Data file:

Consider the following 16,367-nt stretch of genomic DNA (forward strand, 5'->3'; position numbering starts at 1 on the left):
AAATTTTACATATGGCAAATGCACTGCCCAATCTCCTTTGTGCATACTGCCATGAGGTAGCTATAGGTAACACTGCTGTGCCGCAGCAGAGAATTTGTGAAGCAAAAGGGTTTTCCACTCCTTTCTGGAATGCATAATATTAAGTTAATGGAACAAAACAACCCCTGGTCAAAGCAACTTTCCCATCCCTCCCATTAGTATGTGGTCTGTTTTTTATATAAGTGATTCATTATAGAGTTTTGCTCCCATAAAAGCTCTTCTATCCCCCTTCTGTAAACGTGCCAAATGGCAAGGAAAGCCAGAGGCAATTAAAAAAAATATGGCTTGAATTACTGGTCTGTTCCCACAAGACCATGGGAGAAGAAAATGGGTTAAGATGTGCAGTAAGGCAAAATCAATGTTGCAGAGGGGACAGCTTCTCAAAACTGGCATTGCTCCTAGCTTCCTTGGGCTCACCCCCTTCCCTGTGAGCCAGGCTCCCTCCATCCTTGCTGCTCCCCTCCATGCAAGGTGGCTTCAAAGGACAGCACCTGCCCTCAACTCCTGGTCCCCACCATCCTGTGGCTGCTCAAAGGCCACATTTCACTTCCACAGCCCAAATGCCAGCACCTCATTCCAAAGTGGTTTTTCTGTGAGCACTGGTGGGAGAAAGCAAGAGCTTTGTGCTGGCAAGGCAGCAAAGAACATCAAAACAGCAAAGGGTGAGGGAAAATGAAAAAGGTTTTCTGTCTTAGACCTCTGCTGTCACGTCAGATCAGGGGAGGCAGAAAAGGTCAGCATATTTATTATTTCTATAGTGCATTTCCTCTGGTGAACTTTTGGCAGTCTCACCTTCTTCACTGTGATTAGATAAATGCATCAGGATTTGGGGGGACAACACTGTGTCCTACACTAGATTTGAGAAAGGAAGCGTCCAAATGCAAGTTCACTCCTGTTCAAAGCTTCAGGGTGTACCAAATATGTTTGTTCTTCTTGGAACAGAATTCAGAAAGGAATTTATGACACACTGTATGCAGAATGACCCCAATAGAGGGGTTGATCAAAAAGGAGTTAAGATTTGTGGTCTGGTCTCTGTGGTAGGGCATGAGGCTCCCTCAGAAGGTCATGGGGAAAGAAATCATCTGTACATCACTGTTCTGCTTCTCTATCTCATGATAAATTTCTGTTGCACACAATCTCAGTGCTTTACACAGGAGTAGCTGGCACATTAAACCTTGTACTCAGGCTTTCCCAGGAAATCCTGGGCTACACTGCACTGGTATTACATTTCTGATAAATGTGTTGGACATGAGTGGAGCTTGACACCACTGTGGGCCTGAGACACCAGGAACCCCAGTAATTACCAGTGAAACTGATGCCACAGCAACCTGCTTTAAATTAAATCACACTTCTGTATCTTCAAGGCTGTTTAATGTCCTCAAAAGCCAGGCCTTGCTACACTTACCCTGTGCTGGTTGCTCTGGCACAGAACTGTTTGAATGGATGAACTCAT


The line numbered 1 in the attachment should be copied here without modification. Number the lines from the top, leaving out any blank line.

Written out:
Consider the following 16,367-nt stretch of genomic DNA (forward strand, 5'->3'; position numbering starts at 1 on the left):